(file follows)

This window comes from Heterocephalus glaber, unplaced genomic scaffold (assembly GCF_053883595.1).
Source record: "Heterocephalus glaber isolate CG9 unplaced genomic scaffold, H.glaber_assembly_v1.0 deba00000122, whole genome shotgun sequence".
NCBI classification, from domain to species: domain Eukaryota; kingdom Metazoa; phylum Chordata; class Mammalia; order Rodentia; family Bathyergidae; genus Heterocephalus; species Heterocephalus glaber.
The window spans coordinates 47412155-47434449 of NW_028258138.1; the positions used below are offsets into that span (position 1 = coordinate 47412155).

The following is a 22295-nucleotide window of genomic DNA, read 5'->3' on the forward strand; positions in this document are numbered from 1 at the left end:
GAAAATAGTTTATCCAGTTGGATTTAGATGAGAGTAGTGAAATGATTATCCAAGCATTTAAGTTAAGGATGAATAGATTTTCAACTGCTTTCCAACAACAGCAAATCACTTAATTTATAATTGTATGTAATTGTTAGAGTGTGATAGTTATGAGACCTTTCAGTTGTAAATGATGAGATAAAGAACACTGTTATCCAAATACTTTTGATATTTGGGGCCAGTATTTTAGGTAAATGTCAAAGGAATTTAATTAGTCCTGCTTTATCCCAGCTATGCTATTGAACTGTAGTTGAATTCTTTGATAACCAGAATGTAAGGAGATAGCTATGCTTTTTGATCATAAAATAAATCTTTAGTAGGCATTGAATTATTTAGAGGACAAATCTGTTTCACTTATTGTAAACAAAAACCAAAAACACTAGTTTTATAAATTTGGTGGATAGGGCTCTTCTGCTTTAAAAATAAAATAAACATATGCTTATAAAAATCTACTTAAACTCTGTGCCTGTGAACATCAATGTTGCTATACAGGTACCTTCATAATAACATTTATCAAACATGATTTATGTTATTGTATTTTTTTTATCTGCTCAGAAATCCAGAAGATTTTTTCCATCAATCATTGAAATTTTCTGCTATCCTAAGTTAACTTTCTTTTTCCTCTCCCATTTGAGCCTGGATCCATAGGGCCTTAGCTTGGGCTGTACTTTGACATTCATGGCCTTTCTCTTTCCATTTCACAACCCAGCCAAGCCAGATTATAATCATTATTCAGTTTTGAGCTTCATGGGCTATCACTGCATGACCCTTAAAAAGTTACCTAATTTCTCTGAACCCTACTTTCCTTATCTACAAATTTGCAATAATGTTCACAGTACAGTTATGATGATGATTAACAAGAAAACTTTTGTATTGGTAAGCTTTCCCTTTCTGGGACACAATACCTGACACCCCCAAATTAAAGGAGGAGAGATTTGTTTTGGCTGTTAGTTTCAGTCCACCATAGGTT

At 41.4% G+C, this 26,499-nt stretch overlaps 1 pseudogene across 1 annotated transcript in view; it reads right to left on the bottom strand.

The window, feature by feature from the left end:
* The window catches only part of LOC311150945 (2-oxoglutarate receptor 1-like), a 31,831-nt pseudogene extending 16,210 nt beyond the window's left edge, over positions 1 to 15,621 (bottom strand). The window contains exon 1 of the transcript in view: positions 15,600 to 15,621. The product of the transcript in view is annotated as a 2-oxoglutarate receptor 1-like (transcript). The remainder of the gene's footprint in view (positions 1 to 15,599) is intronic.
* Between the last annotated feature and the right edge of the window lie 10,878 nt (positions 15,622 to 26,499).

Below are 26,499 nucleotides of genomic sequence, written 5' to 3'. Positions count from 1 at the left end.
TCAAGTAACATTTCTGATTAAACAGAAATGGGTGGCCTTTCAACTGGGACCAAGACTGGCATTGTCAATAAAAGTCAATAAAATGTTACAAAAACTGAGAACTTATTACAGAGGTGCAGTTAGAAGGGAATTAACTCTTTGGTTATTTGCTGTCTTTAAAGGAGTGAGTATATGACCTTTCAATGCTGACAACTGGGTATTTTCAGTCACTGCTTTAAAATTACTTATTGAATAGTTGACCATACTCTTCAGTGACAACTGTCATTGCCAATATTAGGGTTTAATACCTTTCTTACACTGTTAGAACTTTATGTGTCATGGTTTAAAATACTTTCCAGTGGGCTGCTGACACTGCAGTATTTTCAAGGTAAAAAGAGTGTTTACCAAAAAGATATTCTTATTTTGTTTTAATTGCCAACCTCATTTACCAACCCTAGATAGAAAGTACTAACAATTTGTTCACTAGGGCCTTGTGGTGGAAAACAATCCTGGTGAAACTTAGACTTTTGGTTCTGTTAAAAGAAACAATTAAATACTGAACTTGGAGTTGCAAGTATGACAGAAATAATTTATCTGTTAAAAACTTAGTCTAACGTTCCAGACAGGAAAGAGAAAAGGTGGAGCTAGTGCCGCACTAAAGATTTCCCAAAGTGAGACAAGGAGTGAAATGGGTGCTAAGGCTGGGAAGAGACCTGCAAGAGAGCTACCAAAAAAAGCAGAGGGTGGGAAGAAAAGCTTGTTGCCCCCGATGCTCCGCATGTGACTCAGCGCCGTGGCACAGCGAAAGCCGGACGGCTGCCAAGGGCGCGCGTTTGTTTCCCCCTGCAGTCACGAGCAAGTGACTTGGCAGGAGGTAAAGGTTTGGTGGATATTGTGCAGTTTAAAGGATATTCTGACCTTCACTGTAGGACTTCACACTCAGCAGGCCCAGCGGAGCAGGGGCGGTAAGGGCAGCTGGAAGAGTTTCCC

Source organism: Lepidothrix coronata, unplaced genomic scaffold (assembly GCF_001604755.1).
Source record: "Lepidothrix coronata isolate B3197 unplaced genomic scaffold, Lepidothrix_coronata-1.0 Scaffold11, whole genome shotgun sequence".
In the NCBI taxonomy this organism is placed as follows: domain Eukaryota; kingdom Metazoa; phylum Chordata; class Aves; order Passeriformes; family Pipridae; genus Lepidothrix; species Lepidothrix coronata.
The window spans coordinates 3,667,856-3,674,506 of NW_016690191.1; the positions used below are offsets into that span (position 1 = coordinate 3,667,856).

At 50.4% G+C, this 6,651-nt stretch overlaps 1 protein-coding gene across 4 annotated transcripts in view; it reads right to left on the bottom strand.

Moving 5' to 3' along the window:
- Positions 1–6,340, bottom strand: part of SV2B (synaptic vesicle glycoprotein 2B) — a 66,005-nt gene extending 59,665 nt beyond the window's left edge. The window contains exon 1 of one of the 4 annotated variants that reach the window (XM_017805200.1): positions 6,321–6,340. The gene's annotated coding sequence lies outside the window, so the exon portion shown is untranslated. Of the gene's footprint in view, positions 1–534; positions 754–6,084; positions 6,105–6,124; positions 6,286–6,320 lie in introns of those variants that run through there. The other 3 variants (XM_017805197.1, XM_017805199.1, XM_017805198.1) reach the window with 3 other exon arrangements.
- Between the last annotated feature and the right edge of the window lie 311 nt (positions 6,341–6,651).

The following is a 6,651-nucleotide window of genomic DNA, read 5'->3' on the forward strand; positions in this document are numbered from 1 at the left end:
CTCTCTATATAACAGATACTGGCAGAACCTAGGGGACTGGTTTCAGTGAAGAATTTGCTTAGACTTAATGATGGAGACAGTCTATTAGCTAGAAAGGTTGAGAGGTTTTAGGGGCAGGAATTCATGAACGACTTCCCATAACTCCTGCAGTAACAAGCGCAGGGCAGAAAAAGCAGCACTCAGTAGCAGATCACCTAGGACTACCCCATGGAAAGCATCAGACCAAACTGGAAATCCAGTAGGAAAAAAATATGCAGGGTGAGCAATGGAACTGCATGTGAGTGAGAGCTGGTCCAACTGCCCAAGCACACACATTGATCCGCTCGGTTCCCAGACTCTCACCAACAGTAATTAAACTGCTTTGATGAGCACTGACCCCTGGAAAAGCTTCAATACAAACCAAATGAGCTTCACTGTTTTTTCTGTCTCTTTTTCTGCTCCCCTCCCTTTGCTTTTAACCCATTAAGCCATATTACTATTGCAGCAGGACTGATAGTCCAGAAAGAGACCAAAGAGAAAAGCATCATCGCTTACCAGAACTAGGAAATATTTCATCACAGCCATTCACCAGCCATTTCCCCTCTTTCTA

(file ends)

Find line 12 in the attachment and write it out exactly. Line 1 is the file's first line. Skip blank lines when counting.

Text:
TCAAGTAACATTTCTGATTAAACAGAAATGGGTGGCCTTTCAACTGGGACCAAGACTGGCATTGTCAATAAAAGTCAATAAAATGTTACAAAAACTGAGAACTTATTACAGAGGTGCAGTTAGAAGGGAATTAACTCTTTGGTTATTTGCTGTCTTTAAAGGAGTGAGTATATGACCTTTCAATGCTGACAACTGGGTATTTTCAGTCACTGCTTTAAAATTACTTATTGAATAGTTGACCATACTCTTCAGTGACAACTGTCATTGCCAATATTAGGGTTTAATACCTTTCTTACACTGTTAGAACTTTATGTGTCATGGTTTAAAATACTTTCCAGTGGGCTGCTGACACTGCAGTATTTTCAAGGTAAAAAGAGTGTTTACCAAAAAGATATTCTTATTTTGTTTTAATTGCCAACCTCATTTACCAACCCTAGATAGAAAGTACTAACAATTTGTTCACTAGGGCCTTGTGGTGGAAAACAATCCTGGTGAAACTTAGACTTTTGGTTCTGTTAAAAGAAACAATTAAATACTGAACTTGGAGTTGCAAGTATGACAGAAATAATTTATCTGTTAAAAACTTAGTCTAACGTTCCAGACAGGAAAGAGAAAAGGTGGAGCTAGTGCCGCACTAAAGATTTCCCAAAGTGAGACAAGGAGTGAAATGGGTGCTAAGGCTGGGAAGAGACCTGCAAGAGAGCTACCAAAAAAAGCAGAGGGTGGGAAGAAAAGCTTGTTGCCCCCGATGCTCCGCATGTGACTCAGCGCCGTGGCACAGCGAAAGCCGGACGGCTGCCAAGGGCGCGCGTTTGTTTCCCCCTGCAGTCACGAGCAAGTGACTTGGCAGGAGGTAAAGGTTTGGTGGATATTGTGCAGTTTAAAGGATATTCTGACCTTCACTGTAGGACTTCACACTCAGCAGGCCCAGCGGAGCAGGGGCGGTAAGGGCAGCTGGAAGAGTTTCCC